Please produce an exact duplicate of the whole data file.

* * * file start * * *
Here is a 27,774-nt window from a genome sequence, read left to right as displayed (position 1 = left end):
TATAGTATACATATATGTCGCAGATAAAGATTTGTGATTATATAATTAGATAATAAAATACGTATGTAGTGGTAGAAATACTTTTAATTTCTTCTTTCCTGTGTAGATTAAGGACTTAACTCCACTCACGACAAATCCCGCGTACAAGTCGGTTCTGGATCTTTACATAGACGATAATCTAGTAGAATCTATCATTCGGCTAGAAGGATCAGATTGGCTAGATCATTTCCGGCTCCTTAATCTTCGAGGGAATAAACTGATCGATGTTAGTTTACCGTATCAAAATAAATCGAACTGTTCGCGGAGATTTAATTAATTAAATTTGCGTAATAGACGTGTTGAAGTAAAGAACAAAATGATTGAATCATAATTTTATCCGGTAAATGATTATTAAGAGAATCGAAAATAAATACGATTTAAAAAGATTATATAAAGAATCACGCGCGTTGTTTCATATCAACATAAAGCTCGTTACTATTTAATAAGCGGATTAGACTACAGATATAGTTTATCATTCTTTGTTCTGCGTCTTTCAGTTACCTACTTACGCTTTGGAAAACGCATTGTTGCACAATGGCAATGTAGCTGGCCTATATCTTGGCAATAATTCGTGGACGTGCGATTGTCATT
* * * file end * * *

Here is a 27,774-nt window from a genome sequence, read left to right as displayed (position 1 = left end):
TATAGTATACATATATGTCGCAGATAAAGATTTGTGATTATATAATTAGATAATAAAATACGTATGTAGTGGTAGAAATACTTTTAATTTCTTCTTTCCTGTGTAGATTAAGGACTTAACTCCACTCACGACAAATCCCGCGTACAAGTCGGTTCTGGATCTTTACATAGACGATAATCTAGTAGAATCTATCATTCGGCTAGAAGGATCAGATTGGCTAGATCATTTCCGGCTCCTTAATCTTCGAGGGAATAAACTGATCGATGTTAGTTTACCGTATCAAAATAAATCGAACTGTTCGCGGAGATTTAATTAATTAAATTTGCGTAATAGACGTGTTGAAGTAAAGAACAAAATGATTGAATCATAATTTTATCCGGTAAATGATTATTAAGAGAATCGAAAATAAATACGATTTAAAAAGATTATATAAAGAATCACGCGCGTTGTTTCATATCAACATAAAGCTCGTTACTATTTAATAAGCGGATTAGACTACAGATATAGTTTATCATTCTTTGTTCTGCGTCTTTCAGTTACCTACTTACGCTTTGGAAAACGCATTGTTGCACAATGGCAATGTAGCTGGCCTATATCTTGGCAATAATTCGTGGACGTGCGATTGTCATT